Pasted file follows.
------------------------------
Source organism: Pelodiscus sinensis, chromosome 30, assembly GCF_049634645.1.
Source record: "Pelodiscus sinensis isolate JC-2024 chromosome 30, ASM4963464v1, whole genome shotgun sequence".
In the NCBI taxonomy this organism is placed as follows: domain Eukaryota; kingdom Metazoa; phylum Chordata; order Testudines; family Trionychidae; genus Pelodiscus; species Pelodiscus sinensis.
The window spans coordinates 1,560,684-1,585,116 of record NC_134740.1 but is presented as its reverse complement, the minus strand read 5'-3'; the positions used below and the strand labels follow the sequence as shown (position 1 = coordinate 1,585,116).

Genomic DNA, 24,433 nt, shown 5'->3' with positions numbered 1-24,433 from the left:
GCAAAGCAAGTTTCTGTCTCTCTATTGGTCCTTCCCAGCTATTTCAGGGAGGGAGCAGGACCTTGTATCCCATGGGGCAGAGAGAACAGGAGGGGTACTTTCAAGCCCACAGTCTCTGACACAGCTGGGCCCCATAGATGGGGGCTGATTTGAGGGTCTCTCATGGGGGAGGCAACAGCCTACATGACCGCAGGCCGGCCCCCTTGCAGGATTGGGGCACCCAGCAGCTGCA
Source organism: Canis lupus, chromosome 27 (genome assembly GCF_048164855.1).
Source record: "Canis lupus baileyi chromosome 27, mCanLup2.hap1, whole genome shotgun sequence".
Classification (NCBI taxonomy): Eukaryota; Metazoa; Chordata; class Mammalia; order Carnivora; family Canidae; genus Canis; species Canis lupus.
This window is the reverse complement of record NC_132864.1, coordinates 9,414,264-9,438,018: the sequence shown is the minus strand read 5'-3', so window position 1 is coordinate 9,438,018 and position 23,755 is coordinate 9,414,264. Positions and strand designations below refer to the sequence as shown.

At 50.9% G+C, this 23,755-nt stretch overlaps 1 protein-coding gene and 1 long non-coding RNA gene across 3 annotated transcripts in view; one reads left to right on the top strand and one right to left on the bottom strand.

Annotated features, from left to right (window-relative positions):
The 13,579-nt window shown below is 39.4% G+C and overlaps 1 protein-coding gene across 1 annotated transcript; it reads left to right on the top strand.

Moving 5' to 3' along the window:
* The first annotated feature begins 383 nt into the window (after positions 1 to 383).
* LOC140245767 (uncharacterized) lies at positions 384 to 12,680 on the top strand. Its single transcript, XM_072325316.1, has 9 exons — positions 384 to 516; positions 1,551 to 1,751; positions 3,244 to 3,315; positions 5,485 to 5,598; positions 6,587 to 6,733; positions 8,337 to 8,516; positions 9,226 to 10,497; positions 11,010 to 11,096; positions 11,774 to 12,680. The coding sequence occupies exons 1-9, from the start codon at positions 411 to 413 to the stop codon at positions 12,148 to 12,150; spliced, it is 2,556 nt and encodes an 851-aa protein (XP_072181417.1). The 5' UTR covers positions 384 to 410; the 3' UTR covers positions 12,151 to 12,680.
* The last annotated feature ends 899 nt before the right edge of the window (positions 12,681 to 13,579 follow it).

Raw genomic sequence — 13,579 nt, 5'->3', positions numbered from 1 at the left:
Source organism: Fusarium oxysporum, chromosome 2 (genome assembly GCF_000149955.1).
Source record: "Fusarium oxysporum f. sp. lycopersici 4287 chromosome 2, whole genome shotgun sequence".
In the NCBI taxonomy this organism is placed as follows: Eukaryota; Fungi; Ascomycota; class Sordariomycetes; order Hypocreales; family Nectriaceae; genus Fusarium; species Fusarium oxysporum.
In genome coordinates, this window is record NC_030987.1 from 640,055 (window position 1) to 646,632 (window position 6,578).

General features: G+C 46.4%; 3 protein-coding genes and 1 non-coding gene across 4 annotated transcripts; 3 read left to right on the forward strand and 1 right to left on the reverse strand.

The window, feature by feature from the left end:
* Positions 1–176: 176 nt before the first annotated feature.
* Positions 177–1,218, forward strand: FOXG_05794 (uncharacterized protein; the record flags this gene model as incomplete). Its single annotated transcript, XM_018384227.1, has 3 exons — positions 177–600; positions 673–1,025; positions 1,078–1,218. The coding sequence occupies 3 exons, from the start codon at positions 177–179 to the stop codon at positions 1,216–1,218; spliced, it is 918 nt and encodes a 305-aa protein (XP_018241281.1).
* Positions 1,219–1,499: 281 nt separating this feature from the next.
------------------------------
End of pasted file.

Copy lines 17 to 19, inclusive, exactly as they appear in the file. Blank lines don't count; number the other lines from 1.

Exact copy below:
* The last annotated feature ends 899 nt before the right edge of the window (positions 12,681 to 13,579 follow it).

Raw genomic sequence — 13,579 nt, 5'->3', positions numbered from 1 at the left:
Source organism: Fusarium oxysporum, chromosome 2 (genome assembly GCF_000149955.1).